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Is Firefox 14 Really Worth Replacing Your Existing Android Browser? [Review]

Mozilla Firefox, along with Google Chrome, enjoys the distinction of being one of the most widely used desktop browsers. However, when discussing some of the best web browsers for smartphones and tablets, while Chrome for Android and Dolphin Browser HD are deemed as outright winners by most, Mozilla’s offering doesn’t cut the mustard for even hardcore Firefox fans. Despite living under the beta tag and receiving constant upgrades for quite some time now, the Android variant of Firefox has been a far cry as compared to its desktop counterpart. Things, however, started changing drastically with the last few updates, and with Firefox 14.0 now finally hitting the Play Store (after shedding the beta tag), Android users have been introduced to arguably the fastest, most feature-filled and elegant offering – at least by Mozilla’s standards.

If you’ve been following the previous (final and beta releases) of the browser, you might be well-aware of the fact that the support for add-ons, desktop content sync, private browsing and bookmark management have always been a part and parcel of Firefox for Android. Along with retaining all these goodies, the latest version of the browser brings super-quick loading, seriously improved rendering of webpages, better support for CSS, HTML5, Flash and JavaScript content, enhanced tab management, the Awesome Screen feature and plenty of eye candy to add to your mobile browsing experience. That said, is it really worth ditching your current default web browser? We’ll find out.


Personally speaking, I have never been a huge fan of Firefox; neither on desktop nor on my Android. To add to that, despite improving on almost all the various fronts considerably, Firefox still has some ground to cover before it can start challenging the very best in the business, such as Chrome for Android, Dolphin Browser HDor even the stock ICS browser. To help our readers easily identify what they will and will not be getting with the latest iteration of Mozilla Firefox for Android, we have decided to compile a list of the present and missing features. Here’s how it goes:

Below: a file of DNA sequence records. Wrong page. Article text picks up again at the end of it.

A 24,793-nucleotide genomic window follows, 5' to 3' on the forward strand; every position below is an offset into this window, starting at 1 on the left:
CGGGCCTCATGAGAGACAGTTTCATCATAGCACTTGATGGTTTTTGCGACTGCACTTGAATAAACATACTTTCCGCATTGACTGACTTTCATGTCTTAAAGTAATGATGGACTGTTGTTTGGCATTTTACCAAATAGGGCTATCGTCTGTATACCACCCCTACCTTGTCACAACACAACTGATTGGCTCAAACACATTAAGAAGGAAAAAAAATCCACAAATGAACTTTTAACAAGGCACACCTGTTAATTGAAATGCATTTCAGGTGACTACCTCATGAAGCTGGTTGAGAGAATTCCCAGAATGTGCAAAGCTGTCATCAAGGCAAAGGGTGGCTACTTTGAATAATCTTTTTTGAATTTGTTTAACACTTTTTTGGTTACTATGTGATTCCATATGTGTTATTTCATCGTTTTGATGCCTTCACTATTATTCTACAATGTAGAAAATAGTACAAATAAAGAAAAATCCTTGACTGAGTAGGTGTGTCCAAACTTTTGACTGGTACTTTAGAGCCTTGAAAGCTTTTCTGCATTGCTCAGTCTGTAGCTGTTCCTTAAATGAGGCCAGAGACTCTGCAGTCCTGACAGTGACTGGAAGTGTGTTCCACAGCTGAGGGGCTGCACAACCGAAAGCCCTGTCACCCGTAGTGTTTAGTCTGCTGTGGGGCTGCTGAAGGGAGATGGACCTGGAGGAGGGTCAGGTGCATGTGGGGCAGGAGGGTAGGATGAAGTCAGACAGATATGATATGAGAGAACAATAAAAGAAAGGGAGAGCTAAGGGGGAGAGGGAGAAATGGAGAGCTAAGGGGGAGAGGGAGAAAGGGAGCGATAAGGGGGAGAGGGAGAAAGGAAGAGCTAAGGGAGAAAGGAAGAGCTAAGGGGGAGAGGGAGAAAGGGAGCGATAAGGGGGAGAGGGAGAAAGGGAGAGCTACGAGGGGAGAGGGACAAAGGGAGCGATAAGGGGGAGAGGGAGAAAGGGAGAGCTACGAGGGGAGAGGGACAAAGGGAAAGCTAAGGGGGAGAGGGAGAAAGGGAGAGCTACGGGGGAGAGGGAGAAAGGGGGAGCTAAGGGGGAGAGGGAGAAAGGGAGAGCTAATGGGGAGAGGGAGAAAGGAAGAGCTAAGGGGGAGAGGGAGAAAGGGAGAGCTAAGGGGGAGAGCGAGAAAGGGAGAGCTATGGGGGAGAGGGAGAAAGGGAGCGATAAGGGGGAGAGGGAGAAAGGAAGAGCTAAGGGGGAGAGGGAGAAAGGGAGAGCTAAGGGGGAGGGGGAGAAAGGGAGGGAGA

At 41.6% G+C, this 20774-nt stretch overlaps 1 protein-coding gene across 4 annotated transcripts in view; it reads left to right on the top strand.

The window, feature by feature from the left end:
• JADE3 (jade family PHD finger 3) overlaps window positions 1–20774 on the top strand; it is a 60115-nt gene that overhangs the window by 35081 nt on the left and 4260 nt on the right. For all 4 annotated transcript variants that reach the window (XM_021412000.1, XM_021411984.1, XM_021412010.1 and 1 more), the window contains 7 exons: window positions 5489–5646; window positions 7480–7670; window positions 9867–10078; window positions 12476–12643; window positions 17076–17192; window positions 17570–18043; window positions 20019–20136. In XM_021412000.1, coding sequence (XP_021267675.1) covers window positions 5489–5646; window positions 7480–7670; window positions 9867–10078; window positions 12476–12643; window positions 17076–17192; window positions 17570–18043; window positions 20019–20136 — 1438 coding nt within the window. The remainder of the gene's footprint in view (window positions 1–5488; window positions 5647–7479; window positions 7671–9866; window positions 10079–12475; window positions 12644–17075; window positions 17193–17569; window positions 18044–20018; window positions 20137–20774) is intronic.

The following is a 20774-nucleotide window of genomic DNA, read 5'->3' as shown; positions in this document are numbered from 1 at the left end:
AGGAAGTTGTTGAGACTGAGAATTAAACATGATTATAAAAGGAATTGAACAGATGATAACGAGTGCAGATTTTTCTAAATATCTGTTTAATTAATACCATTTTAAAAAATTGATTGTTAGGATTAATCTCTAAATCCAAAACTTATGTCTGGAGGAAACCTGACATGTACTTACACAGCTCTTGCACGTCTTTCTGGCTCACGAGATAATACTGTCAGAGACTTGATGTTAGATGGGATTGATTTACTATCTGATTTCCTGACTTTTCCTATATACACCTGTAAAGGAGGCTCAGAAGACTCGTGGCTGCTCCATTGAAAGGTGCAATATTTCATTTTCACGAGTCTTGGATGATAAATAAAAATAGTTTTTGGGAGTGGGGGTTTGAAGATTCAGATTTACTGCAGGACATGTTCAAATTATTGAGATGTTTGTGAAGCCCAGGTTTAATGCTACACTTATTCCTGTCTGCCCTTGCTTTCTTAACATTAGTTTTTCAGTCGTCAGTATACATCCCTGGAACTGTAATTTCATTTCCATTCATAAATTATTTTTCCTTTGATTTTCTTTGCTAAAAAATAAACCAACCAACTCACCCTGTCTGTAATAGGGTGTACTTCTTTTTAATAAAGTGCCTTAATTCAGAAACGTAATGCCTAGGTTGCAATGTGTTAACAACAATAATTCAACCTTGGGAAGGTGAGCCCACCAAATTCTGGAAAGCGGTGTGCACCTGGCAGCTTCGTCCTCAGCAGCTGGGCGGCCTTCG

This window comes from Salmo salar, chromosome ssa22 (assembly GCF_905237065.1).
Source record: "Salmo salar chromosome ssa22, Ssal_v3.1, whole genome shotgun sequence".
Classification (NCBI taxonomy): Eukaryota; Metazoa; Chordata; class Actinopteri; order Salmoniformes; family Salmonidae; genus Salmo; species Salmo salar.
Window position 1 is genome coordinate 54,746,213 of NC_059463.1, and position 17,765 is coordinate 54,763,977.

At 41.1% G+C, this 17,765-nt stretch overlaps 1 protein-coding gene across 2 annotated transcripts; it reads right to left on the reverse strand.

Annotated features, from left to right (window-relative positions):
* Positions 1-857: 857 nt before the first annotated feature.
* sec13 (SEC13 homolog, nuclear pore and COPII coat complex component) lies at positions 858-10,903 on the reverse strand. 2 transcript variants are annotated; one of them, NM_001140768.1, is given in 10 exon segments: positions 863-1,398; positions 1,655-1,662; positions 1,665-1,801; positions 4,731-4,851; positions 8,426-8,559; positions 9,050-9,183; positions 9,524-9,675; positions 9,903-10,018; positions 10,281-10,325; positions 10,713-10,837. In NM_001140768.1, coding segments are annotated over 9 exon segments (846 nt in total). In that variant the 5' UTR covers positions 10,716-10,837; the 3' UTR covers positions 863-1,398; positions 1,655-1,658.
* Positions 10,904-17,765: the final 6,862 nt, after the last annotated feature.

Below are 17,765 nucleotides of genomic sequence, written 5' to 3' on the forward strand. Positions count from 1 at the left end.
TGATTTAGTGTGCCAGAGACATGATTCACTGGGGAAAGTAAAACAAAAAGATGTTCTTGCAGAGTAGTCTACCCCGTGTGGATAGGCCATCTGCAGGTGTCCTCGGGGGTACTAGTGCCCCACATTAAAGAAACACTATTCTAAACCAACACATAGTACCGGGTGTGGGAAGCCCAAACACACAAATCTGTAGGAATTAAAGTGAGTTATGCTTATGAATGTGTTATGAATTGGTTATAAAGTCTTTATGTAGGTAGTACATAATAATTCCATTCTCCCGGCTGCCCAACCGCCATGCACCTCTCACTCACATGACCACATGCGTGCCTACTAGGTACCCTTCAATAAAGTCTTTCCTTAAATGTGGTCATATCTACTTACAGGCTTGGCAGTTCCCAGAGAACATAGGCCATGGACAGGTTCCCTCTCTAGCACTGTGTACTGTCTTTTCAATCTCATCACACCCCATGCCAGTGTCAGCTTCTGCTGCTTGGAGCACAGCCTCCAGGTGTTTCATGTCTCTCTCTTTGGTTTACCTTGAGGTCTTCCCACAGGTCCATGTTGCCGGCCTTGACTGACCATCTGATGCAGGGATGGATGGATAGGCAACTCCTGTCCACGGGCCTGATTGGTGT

Present Features:

  • Faster app loading and webpage rendition, thanks largely to the folks over at Mozilla who finally decided to dump the XUL framework for the sake of developing the latest variant of their web browser according to the conventional Android goodies.
  • The Awesome Screen feature that makes navigating to your most visited, bookmarked and recently visited websites a breeze.
  • Option to access your desktop add-ons, bookmarks, passwords, preferences, history and tabs on your Android through the sync feature (didn’t work for me, at least).
  • Gorgeously laid start page that not only lists your most frequently and last visited pages, but also shows your Firefox add-ons as well as synced tabs.
  • Totally revamped tabbed browsing interface, with support for caching live thumbnails of the currently opened tabs.
  • Better support for CSS3, Flash, JavaScript, HTML5 and content from other open Web standards.
  • Improved control over privacy, cookie, history and password management, and the option to secure the app using a master password.
  • Among other goodies, you get your usual download manager, cache cleaning option, text size alteration, private browsing, quick bookmarking, multi-touch zoom gestures, automatically center the zoomed area et al.


Missing Features & Glitches:

  • No control over selection of User Agent (UA) string to open desired version of a website. Worse yet, the browser itself doesn’t accurately recognize what variant of the selected webpage to open. (Hint: try opening some simple websites like Google or Facebook).
  • Having used the Dolphin, stock ICS browser and Chrome for Android for quite long, life without real-time search suggestions for websites now seems bit incomplete – a fact that I realized after trying out the latest Firefox for Android.
  • Despite supporting Flash, the app constantly keeps asking to install the latest update. Moreover, Flash content won’t play at all on tablets and non-ICS Tegra 2 devices. As far as rendition of HTML5- based content goes, both Chrome for Android as well as Dolphin Browser HD are clear winners there.